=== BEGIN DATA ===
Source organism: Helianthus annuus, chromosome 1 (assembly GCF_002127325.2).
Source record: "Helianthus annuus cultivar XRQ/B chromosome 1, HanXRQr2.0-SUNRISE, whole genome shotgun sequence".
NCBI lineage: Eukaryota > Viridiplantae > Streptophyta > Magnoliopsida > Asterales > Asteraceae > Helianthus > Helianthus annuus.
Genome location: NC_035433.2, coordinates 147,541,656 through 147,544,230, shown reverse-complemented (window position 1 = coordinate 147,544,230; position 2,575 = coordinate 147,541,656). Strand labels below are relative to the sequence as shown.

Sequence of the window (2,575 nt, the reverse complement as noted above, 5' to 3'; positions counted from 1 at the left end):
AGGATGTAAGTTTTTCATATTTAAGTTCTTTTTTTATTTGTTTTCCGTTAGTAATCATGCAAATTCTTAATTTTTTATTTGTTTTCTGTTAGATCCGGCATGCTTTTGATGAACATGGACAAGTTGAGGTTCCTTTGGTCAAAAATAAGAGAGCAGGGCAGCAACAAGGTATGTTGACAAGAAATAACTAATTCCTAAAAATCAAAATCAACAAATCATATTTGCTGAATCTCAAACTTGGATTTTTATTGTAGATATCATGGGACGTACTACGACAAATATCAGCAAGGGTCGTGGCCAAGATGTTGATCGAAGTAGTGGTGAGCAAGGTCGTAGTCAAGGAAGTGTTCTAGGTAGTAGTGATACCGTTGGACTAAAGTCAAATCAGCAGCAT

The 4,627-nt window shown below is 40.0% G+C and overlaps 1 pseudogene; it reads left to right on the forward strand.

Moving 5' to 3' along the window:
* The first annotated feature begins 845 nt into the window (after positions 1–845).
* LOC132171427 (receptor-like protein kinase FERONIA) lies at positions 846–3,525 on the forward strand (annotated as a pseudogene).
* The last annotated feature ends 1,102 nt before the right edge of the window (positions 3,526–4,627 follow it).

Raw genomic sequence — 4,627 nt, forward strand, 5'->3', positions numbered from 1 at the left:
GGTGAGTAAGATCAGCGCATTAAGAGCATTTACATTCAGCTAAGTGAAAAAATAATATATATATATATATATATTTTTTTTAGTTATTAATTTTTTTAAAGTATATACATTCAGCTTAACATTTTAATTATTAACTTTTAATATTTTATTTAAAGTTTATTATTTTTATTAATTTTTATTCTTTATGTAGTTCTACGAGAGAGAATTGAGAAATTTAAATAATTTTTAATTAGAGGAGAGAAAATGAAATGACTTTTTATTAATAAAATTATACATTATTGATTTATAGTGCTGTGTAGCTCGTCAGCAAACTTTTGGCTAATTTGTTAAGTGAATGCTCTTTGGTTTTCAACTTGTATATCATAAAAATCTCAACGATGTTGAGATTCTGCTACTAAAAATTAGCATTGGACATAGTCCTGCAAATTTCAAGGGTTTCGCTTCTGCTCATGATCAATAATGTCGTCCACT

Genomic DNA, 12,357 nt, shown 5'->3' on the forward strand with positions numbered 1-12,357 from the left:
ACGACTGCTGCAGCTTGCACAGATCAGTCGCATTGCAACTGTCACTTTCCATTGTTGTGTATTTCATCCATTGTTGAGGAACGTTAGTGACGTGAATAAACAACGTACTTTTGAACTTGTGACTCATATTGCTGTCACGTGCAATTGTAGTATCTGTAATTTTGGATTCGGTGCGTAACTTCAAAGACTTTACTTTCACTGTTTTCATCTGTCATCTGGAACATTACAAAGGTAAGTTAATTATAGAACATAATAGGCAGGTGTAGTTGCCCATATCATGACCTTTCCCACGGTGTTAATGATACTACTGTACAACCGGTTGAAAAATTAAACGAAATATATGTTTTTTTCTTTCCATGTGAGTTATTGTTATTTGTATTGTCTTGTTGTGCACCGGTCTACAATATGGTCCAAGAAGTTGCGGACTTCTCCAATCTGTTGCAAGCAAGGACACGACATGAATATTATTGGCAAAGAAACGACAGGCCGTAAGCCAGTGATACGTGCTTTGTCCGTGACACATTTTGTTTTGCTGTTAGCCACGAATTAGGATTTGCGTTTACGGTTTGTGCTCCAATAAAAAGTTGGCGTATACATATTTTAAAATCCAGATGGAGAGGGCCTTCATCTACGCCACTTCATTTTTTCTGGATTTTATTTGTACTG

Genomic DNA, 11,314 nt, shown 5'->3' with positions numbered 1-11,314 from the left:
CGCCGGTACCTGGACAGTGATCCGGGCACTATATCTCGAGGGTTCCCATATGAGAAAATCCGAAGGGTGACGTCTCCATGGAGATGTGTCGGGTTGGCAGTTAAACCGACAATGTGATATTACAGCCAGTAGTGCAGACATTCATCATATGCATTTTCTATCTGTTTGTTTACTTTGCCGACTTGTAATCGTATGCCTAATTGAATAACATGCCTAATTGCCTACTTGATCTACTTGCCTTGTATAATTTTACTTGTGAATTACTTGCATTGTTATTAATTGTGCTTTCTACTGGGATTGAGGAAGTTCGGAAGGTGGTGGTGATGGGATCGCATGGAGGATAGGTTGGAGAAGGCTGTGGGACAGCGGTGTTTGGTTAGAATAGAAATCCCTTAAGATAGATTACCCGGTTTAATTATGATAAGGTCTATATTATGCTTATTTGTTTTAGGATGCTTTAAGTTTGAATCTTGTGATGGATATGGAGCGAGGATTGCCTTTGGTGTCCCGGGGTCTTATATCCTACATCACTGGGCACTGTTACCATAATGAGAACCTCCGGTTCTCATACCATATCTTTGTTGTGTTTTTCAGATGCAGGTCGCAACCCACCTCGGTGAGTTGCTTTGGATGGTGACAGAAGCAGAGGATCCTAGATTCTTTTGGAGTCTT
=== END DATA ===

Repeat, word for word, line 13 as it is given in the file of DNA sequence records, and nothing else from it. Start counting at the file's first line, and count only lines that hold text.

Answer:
GGTGAGTAAGATCAGCGCATTAAGAGCATTTACATTCAGCTAAGTGAAAAAATAATATATATATATATATATATTTTTTTTAGTTATTAATTTTTTTAAAGTATATACATTCAGCTTAACATTTTAATTATTAACTTTTAATATTTTATTTAAAGTTTATTATTTTTATTAATTTTTATTCTTTATGTAGTTCTACGAGAGAGAATTGAGAAATTTAAATAATTTTTAATTAGAGGAGAGAAAATGAAATGACTTTTTATTAATAAAATTATACATTATTGATTTATAGTGCTGTGTAGCTCGTCAGCAAACTTTTGGCTAATTTGTTAAGTGAATGCTCTTTGGTTTTCAACTTGTATATCATAAAAATCTCAACGATGTTGAGATTCTGCTACTAAAAATTAGCATTGGACATAGTCCTGCAAATTTCAAGGGTTTCGCTTCTGCTCATGATCAATAATGTCGTCCACT